The business of schooling : the school choice processes, markets, and institutions governing low fee private schooling for disadvantaged groups in India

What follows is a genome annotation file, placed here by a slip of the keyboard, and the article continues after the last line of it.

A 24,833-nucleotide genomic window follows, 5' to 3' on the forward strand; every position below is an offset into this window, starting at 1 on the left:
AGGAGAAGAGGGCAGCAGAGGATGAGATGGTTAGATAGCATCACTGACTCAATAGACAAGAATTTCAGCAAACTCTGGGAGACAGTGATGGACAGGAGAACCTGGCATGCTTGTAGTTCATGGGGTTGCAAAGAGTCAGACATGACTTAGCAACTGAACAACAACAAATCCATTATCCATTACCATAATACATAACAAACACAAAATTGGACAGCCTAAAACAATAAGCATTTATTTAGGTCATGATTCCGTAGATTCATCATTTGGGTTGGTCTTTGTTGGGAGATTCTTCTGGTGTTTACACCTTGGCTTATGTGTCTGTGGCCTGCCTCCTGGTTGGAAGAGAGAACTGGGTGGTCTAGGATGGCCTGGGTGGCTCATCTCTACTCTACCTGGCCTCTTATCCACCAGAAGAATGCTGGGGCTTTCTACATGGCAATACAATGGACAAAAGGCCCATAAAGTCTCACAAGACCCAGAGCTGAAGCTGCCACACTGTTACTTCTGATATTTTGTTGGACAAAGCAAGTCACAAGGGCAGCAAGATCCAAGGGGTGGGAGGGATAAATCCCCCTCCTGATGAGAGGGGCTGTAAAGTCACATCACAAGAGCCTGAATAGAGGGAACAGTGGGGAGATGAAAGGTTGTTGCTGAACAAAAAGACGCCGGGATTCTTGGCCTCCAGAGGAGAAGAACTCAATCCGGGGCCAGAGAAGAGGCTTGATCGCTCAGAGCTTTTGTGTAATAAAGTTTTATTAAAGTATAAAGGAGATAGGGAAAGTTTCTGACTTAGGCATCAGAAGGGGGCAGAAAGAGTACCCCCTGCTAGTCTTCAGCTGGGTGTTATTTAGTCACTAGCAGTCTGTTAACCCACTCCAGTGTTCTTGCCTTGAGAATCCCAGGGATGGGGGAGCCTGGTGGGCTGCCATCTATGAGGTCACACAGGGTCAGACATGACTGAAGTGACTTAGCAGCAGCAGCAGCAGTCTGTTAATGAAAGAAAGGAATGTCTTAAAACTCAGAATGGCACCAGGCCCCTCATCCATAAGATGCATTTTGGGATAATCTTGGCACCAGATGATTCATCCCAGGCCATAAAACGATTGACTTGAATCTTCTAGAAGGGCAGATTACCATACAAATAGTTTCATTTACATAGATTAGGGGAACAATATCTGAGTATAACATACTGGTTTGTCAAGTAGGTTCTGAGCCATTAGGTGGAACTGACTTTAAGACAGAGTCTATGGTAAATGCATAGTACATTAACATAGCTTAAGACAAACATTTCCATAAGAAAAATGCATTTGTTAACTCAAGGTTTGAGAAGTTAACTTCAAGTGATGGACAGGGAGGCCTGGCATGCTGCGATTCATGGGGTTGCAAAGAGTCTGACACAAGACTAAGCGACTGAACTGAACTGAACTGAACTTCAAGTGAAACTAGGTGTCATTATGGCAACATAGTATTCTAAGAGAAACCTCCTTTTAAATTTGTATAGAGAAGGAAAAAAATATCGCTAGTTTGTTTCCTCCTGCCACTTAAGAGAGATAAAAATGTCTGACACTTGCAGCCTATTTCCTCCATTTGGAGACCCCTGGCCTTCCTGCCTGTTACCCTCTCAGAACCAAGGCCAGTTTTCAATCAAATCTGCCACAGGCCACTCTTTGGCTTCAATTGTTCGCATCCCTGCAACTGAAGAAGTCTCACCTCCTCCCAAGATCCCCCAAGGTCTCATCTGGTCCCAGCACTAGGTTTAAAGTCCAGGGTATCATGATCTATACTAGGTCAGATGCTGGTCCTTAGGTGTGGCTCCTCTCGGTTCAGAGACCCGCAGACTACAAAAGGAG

This study is a multi-level analysis of the pervasive phenomenon of what is termed here as low-fee private (LFP) schooling in India focusing on Lucknow District, Uttar Pradesh. The significance of the study is its focus on a private sector uniquely characterised as one targeted to a clientele traditionally excluded from private education. The study follows a single-case embedded case study research design of the type explained by Yin (1994). Its guiding framework comprises theoretical levels of analysis which are the individual, organisational, and institutional, corresponding to the case sub-units of household, school, and state respectively. The research design is structured through a new institutional paradigm which is also used to analyse results at the institutional level. Data were collected through interviews, observations, documents, and field notes. Direct household data sources were 60 parents/close family members at two focus schools (one urban and one rural); school sources were owners/principals of 10 case study schools (five urban and five rural); and state sources were 10 government officials. Analysis of the 100 formal interviews, informal interviews, observation events, and field notes followed a qualitative approach through an inductively derived analytic framework. Structured portions of household and school interviews were analysed through descriptive statistics providing data on household and school background characteristics. Documents were analysed using a modified content analysis approach. Implications of individual-level results lie in highlighting the schooling choices and patterns of a group that is otherwise regarded as homogenous, i.e. children are not sent to school because parents are uninterested in schooling and fail to see its relevance. In fact, results indicate that disadvantaged groups accessing the LFP sector in the study are active choosers who made deeply considered and systematic choices about their children's education. A model to explain their school choice processes is empirically derived. Data suggest that households employed the strategies of staying, fee-bargaining, exit, and fee-jumping to engage with LFP case study schools. Organisational-level results focus on case study school profiles, their organisational structures, and the strategies they employed to operate in the new schooling market. Results also focus on a qualitative understanding of the challenges case study schools faced as LFP schools, both by the institutional context and household demands. Finally, data point to the mechanisms instituted within the schools to deal with household needs and demands and the changing household-school relationship. The implications of institutional-level analysis He in exposing inconsistencies in the application of the formal institutional framework (FIF) for schooling to case study and other LFP schools by institutional actors. Differences in the FIF in principle and in practice are linked to perverse incentives embedded within it. The results strongly indicate the existence of what is termed here as, the shadow institutional framework (SIF), employed by case study schools to mediate the FIF to their institutional advantage. The SIF comprises internal institutions common across the set of case study schools, allowing them to form linkages with other LFP schools and exchange institutional information; and external institutions or higher order institutions governing how case study schools interacted with the FIF for basic and/or secondary education and private schooling. The SIF tied together an otherwise independent set of LFP schools as a de-facto sub-sector of the greater private sector. The study's main contributions are its analysis of an emerging local model of formal private schooling for disadvantaged groups; extending new institutional theory's application to education; and the methodological contribution of mediating the researcher's positionality through currencies.